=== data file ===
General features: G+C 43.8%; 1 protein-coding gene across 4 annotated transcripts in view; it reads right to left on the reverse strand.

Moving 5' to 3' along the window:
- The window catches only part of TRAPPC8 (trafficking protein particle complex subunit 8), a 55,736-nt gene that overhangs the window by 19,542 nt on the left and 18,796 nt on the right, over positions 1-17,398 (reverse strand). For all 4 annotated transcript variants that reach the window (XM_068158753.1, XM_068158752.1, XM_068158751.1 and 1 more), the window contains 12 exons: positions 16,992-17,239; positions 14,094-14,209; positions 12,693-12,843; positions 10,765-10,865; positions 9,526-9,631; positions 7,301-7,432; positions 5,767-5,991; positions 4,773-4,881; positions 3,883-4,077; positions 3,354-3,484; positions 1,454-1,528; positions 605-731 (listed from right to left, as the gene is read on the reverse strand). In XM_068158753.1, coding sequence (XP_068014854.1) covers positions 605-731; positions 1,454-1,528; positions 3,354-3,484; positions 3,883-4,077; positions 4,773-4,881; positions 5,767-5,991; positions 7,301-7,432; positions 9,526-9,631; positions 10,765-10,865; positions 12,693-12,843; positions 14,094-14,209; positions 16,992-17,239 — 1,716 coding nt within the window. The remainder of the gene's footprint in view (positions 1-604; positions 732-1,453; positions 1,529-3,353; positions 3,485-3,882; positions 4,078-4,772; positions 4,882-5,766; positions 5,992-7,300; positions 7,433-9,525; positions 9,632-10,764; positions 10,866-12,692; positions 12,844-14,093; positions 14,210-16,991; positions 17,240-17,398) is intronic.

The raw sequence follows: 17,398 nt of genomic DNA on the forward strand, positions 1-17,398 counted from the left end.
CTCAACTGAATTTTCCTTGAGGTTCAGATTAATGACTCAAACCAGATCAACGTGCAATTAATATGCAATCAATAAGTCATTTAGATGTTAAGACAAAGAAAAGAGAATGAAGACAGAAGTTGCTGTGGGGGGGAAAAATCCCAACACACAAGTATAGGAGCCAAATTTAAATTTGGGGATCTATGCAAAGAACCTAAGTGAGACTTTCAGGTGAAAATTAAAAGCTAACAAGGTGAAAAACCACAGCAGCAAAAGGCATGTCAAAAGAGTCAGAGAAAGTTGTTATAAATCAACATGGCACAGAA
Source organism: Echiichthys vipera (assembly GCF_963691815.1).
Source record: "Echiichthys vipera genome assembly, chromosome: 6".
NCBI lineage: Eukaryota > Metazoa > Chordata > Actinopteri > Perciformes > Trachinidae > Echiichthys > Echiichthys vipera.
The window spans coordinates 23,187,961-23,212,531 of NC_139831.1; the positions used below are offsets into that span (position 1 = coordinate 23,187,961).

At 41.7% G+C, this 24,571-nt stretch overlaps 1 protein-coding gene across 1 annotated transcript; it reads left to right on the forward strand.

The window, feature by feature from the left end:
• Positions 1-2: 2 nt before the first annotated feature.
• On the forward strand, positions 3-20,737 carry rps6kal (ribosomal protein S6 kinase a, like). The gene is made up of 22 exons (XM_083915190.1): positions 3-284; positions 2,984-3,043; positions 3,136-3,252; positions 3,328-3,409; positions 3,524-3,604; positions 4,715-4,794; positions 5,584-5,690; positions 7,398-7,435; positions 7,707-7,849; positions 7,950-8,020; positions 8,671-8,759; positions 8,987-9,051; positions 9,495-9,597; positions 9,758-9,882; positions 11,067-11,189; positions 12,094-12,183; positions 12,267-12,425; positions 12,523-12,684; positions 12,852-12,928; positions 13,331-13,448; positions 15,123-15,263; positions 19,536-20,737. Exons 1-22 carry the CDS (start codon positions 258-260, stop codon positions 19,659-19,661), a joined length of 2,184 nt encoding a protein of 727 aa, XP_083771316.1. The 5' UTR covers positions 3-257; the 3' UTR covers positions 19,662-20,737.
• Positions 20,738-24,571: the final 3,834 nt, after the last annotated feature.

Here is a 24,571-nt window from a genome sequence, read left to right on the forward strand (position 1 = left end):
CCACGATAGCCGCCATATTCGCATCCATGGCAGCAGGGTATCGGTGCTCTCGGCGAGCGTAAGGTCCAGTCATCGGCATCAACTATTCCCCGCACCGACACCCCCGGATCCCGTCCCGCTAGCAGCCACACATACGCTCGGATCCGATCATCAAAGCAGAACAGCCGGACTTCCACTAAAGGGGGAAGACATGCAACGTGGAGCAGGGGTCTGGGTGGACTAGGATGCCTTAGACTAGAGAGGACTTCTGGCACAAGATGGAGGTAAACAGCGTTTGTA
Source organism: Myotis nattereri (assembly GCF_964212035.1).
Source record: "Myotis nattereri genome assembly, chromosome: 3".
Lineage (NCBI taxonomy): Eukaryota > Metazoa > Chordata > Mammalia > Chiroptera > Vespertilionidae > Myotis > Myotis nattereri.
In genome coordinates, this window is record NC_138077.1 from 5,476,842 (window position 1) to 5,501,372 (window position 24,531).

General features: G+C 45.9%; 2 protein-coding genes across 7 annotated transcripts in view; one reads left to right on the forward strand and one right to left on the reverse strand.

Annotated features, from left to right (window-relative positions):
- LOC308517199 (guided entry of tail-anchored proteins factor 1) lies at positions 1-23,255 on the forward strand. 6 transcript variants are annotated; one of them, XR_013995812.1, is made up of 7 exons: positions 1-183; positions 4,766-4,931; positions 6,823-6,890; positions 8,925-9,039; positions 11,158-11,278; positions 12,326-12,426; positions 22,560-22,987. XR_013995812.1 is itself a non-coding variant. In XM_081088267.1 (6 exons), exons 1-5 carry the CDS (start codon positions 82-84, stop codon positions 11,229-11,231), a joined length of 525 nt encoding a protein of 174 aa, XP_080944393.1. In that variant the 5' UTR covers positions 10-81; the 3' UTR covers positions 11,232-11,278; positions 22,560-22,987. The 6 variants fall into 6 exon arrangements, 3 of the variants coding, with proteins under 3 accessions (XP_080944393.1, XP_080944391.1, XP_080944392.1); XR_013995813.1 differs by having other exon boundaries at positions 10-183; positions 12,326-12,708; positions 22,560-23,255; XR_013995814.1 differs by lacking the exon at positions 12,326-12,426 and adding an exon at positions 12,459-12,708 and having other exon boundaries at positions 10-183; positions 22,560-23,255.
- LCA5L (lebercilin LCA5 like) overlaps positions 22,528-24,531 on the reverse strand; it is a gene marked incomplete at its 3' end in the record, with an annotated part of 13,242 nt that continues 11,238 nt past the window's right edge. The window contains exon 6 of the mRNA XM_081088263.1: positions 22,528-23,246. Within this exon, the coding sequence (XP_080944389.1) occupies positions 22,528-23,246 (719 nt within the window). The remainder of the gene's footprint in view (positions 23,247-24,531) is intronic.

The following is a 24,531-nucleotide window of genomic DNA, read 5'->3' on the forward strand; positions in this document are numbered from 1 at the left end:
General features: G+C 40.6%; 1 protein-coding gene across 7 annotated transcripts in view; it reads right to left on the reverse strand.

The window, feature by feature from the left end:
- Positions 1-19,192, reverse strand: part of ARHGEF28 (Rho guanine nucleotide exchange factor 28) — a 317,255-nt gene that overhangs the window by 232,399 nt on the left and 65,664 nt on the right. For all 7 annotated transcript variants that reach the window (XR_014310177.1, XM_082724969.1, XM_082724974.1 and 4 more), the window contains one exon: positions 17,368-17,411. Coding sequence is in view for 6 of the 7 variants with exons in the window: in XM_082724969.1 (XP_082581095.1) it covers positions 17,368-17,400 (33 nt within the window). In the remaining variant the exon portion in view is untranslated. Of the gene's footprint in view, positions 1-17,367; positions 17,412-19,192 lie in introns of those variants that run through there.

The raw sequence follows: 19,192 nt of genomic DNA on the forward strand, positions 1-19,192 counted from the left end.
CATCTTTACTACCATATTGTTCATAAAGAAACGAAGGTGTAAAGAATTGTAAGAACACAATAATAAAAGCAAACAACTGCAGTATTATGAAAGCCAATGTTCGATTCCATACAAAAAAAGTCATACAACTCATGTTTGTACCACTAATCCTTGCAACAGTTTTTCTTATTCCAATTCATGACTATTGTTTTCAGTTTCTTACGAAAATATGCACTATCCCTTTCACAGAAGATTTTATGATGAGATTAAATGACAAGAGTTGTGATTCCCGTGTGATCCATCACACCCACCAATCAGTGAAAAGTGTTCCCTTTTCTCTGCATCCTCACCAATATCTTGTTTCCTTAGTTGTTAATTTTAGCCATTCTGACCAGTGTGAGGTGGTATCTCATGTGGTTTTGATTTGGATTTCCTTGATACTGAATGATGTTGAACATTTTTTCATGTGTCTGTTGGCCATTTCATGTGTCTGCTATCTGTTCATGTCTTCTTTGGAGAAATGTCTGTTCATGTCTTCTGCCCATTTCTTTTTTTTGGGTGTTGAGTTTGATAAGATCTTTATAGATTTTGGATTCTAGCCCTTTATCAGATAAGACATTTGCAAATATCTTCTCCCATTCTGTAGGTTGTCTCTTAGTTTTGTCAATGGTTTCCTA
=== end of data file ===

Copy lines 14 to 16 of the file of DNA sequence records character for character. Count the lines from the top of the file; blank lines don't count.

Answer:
• Positions 20,738-24,571: the final 3,834 nt, after the last annotated feature.

Here is a 24,571-nt window from a genome sequence, read left to right on the forward strand (position 1 = left end):
CCACGATAGCCGCCATATTCGCATCCATGGCAGCAGGGTATCGGTGCTCTCGGCGAGCGTAAGGTCCAGTCATCGGCATCAACTATTCCCCGCACCGACACCCCCGGATCCCGTCCCGCTAGCAGCCACACATACGCTCGGATCCGATCATCAAAGCAGAACAGCCGGACTTCCACTAAAGGGGGAAGACATGCAACGTGGAGCAGGGGTCTGGGTGGACTAGGATGCCTTAGACTAGAGAGGACTTCTGGCACAAGATGGAGGTAAACAGCGTTTGTA